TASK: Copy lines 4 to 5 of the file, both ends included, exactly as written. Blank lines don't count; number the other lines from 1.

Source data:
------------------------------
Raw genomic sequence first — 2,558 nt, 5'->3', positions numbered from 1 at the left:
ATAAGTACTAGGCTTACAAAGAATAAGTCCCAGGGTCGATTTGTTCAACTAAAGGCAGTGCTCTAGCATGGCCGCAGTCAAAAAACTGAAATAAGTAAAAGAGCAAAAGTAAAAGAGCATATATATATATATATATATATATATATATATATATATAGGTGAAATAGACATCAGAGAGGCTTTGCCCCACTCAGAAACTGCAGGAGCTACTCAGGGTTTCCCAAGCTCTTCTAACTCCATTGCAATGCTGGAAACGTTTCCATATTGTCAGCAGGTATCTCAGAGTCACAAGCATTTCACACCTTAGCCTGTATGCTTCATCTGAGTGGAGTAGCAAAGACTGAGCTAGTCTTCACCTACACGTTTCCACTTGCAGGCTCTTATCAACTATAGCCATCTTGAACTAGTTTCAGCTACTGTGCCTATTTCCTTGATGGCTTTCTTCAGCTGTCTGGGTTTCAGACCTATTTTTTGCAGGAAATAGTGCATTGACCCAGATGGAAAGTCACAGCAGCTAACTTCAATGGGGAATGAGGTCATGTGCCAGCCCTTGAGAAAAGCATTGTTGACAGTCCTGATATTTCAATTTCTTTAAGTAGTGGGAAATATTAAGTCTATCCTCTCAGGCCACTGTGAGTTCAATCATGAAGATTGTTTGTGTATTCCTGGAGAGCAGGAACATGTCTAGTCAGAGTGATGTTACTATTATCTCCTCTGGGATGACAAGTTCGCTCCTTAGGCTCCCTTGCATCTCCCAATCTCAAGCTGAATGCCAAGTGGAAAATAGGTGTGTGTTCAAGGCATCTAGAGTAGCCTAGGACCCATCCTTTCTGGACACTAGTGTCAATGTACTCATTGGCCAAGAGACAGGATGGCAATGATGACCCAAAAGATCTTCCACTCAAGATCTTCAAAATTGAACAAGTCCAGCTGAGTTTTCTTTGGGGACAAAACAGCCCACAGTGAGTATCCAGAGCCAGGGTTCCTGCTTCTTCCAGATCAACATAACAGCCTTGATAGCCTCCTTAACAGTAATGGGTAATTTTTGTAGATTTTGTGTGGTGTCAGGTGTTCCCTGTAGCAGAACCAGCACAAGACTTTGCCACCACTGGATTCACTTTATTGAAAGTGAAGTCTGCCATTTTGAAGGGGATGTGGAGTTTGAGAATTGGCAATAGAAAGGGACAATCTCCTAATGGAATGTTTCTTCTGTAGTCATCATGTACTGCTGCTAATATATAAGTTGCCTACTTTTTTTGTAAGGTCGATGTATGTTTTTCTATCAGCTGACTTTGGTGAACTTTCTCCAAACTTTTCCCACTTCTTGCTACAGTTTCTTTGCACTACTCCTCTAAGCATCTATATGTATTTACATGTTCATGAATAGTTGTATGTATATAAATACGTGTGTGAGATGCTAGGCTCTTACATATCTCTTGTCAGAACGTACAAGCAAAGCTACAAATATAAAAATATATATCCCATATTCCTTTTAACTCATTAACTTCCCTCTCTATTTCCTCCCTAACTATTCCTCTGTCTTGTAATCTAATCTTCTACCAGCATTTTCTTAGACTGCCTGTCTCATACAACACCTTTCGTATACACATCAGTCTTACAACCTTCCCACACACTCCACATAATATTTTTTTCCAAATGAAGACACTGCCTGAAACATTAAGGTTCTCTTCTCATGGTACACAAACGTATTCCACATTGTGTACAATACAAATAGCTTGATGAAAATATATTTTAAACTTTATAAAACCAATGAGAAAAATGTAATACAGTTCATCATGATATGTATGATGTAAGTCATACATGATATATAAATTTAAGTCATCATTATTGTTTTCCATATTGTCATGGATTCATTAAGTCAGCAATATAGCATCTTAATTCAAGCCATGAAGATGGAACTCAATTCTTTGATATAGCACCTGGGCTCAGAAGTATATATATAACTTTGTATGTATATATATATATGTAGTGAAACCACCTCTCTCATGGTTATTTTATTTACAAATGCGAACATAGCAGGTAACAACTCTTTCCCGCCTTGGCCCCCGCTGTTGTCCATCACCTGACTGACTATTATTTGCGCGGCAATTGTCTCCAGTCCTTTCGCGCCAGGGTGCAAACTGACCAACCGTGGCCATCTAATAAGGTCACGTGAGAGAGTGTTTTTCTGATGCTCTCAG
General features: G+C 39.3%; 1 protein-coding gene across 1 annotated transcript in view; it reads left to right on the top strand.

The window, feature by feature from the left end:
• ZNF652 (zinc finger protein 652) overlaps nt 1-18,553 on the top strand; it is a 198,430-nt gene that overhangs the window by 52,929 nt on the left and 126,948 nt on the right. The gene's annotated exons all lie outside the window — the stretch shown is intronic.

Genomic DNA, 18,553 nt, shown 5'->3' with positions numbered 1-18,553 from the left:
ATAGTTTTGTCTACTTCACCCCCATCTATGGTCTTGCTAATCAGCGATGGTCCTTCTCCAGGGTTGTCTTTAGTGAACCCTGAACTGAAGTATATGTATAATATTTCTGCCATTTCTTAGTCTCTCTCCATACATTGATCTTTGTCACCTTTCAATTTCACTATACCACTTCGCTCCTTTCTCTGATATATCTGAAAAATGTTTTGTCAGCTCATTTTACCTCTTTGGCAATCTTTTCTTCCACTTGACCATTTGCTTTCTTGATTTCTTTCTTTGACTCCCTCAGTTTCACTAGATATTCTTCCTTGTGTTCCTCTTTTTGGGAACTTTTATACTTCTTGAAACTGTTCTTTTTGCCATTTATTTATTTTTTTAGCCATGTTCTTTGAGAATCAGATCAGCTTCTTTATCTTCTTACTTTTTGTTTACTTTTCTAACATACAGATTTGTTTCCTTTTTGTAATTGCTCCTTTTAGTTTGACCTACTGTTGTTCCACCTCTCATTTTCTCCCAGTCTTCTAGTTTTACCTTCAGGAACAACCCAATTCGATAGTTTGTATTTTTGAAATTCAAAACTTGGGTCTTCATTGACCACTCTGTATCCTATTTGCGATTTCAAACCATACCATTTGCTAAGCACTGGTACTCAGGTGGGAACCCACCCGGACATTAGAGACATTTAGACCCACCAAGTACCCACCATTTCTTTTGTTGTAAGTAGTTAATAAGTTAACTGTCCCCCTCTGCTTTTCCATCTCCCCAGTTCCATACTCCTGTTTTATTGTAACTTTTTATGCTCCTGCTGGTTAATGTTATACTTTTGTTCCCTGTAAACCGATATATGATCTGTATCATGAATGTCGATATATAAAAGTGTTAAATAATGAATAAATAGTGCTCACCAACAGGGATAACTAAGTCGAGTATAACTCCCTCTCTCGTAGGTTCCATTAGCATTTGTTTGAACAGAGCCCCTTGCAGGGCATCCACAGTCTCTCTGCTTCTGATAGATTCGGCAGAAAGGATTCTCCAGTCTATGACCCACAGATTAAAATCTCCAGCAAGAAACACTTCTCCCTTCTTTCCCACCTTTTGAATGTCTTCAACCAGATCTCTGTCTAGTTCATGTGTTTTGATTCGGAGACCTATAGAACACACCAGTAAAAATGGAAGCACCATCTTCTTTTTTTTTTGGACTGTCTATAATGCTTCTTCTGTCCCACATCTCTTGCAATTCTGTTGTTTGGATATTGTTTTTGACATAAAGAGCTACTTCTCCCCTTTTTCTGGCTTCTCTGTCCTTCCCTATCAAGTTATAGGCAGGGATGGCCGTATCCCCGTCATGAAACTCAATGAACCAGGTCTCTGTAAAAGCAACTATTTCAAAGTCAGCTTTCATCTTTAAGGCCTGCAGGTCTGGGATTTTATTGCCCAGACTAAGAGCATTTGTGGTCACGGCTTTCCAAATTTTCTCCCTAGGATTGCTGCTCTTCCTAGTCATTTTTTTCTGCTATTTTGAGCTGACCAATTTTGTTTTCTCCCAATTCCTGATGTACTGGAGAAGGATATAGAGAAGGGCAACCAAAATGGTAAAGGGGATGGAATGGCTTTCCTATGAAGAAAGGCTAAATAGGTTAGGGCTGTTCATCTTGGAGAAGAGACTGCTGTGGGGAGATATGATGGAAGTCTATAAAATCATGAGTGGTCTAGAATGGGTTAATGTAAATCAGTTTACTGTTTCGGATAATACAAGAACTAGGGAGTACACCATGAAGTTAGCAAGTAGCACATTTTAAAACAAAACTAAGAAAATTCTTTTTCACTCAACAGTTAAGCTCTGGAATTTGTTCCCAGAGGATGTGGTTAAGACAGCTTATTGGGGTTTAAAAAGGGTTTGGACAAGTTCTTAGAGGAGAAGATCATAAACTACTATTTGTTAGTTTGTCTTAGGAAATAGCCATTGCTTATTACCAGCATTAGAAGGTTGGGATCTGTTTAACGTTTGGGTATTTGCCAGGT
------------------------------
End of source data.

The window, feature by feature from the left end:
• ZNF652 (zinc finger protein 652) overlaps nt 1-18,553 on the top strand; it is a 198,430-nt gene that overhangs the window by 52,929 nt on the left and 126,948 nt on the right. The gene's annotated exons all lie outside the window — the stretch shown is intronic.